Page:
Joe Nathan, closer, Twins — The Twins lost Matt Guerrier, Jesse Crain, and Jon Rauch from their bullpen but still have Matt Capps, who can close if Nathan doesn’t come all the way back or is slow out of the gate. Nathan, 10 months removed from Tommy John surgery, is a huge piece of the Twins puzzle and in early workouts seems to be ahead of schedule. He could be ready by the time pitchers and catchers report.

Brandon Webb, RHP, Rangers — Simply because the Rangers couldn’t sign Cliff Lee, Webb becomes a huge player for them. Webb hasn’t pitched a full season since 2008, when he won the National League Cy Young with a 22-7 record. Spring training is huge for Webb, because if it looks as if he can make it back, Neftali Feliz likely stays put as the closer.

Pettitte leaves, doubts linger Observations from Andy Pettitte’s retirement press conference:

Said a scout, “I get the feeling his career isn’t over. For one, he can still pitch at a high level. Secondly, he didn’t retire with any conviction. The stuff about going back and forth on whether or not to pitch leads me to believe he’ll decide to pitch again.’’

Hall of Fame? He’s in the discussion. While his 240 wins hardly make him a lock, his .635 regular-season winning percentage and record 19 postseason victories (.655 winning percentage) are pretty impressive. Most voters I’ve asked say Pettitte (above) needs to pitch another year or two.

But it’s hard to ignore his winning percentage, his postseason success, and the fact that he played most of his career in the AL East. At his press conference, Pettitte said he never thought of himself as a Hall of Famer, but it’s funny how he’s always asked the question.

Giants general manager Brian Sabean was a Yankees executive when they signed Pettitte. One thing that impressed Sabean was “how quickly he changed his body. He was a chunky kid and he learned right away that being in top physical shape was going to be beneficial to his career. He picked things up very quickly and at a young age he was very good. He’s had a great career.’’

Asked whether he thought Pettitte would stay retired, Sabean said, “I haven’t been around Andy in a long time, so it wouldn’t be proper of me to comment on something like that. I heard he had retired, and you have to respect that decision.’’

Of the Yankees’ “Core Four,’’ Pettitte seemed unlikely to be the first to go. He has been considering this for some time, because he was missing out on his kids’ activities, but his skills haven’t diminished significantly. Nor have Mariano Rivera’s, for that matter.

You can make the case that Jorge Posada and Derek Jeter have fallen off more, though Jeter could easily rebound, especially offensively.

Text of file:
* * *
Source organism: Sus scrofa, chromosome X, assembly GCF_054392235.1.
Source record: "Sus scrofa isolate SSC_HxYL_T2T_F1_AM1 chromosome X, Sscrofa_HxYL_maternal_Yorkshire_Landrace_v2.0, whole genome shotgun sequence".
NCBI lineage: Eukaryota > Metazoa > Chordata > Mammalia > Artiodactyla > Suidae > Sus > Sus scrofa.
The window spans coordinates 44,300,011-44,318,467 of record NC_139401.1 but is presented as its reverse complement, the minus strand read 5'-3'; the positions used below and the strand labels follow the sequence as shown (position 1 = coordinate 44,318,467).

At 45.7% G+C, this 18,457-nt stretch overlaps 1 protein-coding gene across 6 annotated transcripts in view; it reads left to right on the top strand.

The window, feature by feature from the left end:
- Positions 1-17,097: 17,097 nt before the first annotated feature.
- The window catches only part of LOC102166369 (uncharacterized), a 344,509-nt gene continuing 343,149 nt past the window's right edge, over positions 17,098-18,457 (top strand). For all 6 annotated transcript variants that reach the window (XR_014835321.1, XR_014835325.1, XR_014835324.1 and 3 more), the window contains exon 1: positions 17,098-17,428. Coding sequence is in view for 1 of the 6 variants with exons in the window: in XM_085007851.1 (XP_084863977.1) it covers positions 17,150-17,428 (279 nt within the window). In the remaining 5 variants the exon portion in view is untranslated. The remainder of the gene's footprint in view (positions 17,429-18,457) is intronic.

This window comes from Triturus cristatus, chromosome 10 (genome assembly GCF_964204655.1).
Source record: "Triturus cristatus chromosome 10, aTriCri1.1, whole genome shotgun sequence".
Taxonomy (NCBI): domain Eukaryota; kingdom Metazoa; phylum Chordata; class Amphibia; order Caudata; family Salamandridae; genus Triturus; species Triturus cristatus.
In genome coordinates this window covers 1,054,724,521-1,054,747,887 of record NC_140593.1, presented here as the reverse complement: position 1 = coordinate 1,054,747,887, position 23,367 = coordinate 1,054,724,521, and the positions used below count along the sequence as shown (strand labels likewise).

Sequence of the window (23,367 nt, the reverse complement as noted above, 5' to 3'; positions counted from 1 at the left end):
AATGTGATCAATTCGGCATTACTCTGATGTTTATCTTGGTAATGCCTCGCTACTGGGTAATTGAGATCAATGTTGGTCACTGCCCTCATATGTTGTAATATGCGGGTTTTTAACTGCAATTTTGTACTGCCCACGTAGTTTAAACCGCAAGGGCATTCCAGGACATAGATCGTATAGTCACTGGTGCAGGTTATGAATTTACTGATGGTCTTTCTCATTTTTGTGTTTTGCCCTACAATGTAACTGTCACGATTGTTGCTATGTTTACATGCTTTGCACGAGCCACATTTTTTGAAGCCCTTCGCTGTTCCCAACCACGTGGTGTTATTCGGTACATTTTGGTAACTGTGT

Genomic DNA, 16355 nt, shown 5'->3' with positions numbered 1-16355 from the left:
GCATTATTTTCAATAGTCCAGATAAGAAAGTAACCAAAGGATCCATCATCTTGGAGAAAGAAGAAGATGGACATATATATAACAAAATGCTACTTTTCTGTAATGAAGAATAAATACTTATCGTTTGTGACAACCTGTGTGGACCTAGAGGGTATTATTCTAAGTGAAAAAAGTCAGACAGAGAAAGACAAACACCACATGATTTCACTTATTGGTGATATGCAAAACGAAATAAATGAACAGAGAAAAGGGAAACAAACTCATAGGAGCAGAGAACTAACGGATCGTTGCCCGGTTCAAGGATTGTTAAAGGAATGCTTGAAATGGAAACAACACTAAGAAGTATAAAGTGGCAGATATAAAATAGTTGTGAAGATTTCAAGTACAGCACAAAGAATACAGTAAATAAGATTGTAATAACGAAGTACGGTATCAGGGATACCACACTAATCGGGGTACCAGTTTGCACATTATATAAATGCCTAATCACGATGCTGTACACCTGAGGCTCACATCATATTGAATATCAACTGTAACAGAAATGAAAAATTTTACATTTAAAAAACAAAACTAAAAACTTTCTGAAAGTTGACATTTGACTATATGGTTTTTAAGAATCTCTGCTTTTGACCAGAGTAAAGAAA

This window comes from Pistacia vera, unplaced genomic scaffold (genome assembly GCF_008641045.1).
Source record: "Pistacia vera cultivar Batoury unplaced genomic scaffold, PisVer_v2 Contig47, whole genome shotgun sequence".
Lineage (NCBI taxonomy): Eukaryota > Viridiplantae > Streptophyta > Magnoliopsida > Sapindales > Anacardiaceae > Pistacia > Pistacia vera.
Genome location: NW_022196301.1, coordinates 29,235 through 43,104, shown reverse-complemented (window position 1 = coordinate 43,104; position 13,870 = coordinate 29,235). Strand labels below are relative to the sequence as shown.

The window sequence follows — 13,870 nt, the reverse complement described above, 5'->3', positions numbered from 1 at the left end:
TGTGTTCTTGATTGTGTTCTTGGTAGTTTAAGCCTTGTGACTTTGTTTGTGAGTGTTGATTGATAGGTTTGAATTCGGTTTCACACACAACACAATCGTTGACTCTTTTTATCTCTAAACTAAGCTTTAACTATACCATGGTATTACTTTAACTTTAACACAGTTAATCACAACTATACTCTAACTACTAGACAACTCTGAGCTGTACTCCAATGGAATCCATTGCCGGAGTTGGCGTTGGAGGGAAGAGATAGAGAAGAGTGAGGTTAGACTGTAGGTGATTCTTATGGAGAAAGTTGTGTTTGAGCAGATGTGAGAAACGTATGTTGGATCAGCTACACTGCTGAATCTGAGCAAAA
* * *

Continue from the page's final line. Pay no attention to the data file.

Giants know it won’t be easy “Have I done enough? “Have I tinkered too much?’’

Those are the questions that keep general managers who have won World Series up at night as they approach the next season. The Giants’ Brian Sabean is no exception.

“Obviously a unique position for me,’’ said Sabean (above). “You never know if you’ve done enough or tinkered too much until you actually get going with things. But I think we made some changes where we hope to avoid complacency and bring a fresh look to our team.

“I think we’ve done that with [Miguel] Tejada at shortstop, and we’ll have Mark DeRosa back to compete for playing time and we’ll have Cody Ross for a full season and Buster Posey is with us from the start.

“But none of this is going to be easy. It’s not going to be easy to win the West, which we won on the last day of the season, and it won’t be easy to defend any of this.’’

Weak links? Barry Zito is the No. 5 starter and was left off the playoff roster — an expensive player who has never panned out.

“We’re hoping Barry can put together a good first half and a good second half,’’ said Sabean. “We’ve seen him put together good halves, but not the entire season. He’s a consummate team guy and he understood being left off the roster for the playoffs.’’

Sabean did a masterful job last year piecing things together as the season went on.

He brought in Pat Burrell and Jose Guillen, who both contributed. He was awarded Ross on waivers after putting in a claim simply to block the Padres. Pure luck that Ross was a postseason force? Maybe, but it worked.

Sabean resisted the temptation to bring up Posey too fast, but once he arrived, Posey was a dynamite offensive player who had to be in the lineup every day. Juan Uribe had a huge year playing shortstop in place of Edgar Renteria, who lost his job, then returned to be the World Series MVP.

The Giants had great starting pitching, and Sabean made strategic moves with Javier Lopez and Ramon Ramirez, a pair of ex-Red Sox who really firmed up the Giants pen.

It wasn’t exactly the way GMs like to draw it up, but it worked.

“You just never know how things are going to go and happen,’’ Sabean said. “You make decisions and hope they work out. They don’t always, but hopefully we can get back out there and compete for the things we won last season.’’